Big data can be a hard to grasp concept, but in order to make it more tangible many people refer to the three Vs: volume, variety and velocity. Indeed, this does help us to grasp the vastness of big data, but it misses the most defining characteristic of data in our contemporary lives – that it’s connected. We think connectedness is the key to unlocking the value in data in today’s digitally networked world.
Big Data is not only hard to grasp, but its hard to create value from. The problem is not only that most descriptions miss the key characteristic; it is that there is a massive push to erase it. That is, to anonymise, aggregate, and otherwise break the connections that are part and parcel of what the data is. Two things drive this: a misunderstanding about the fundamental nature of personal data; and a misunderstanding about ownership in the digital world.
Here’s the thing: we live in a connected world in which we neither singularly author nor own our data. This is an extremely important shift for us to get our heads around. As David Weinberger argues, we have reached an inflection point where it is impossible for one individual to know everything about a topic, to have the final word, or to define the ultimate, timeless truths. Knowledge, and the data that it is comprised of, is a collaborative, connected process – nobody can claim they own it.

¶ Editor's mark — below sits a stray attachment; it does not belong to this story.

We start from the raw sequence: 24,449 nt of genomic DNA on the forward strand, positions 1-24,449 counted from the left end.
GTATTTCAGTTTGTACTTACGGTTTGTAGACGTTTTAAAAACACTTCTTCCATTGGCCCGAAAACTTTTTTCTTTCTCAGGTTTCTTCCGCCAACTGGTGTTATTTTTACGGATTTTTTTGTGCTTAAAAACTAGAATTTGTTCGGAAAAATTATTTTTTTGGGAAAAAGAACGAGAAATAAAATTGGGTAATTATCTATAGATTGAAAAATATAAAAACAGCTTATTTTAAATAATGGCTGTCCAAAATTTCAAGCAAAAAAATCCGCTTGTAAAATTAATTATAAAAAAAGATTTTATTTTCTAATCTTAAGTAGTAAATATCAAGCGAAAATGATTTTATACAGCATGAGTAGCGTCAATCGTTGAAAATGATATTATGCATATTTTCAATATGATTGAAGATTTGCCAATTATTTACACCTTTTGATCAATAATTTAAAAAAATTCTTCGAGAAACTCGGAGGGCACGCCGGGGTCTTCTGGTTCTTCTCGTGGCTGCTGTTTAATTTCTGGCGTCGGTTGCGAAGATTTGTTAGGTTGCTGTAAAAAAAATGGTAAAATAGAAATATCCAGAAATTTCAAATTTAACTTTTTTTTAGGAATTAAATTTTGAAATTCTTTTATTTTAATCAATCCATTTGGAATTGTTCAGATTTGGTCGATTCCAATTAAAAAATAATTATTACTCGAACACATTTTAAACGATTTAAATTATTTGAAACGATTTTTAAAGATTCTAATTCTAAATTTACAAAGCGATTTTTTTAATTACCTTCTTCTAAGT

Yet, ownership remains the reigning metaphor of how we seek to control and make sense of data. We need to stop using the physical world metaphor of ownership, with its behavior of locking our data away, and move to a metaphor that makes sense in the digital world – active use of our data to gain its benefits. Of course there will always be classes of data that we must restrict access to, like financial or health data. But limiting access of specific data to appropriate parties is not at all the same as trying to maintain ownership of that data.
We have great respect for the work Nesta does, but one of their 14 Predictions for 2014 is People Powered Data in which they suggest that this is the year that people will start to take back their data. First off, people can’t even keep up with their email and social media feeds and they certainly don’t want to take on the burden of data management that “taking it back” would require. More importantly, since 99+% of my personal data is made by interacting with others, how can this data be said to belong to “me”?
In our digitally networked society, data is the output of our digital interactions, like sharing on social media or conducting transactions with individuals and organization. We call this data “personal” because it is an artifact that tells something about an individual person – not because that person actually can claim unique ownership of the data. The current focus on ownership, and taking it back from others is framing the discussion in a very wrong way.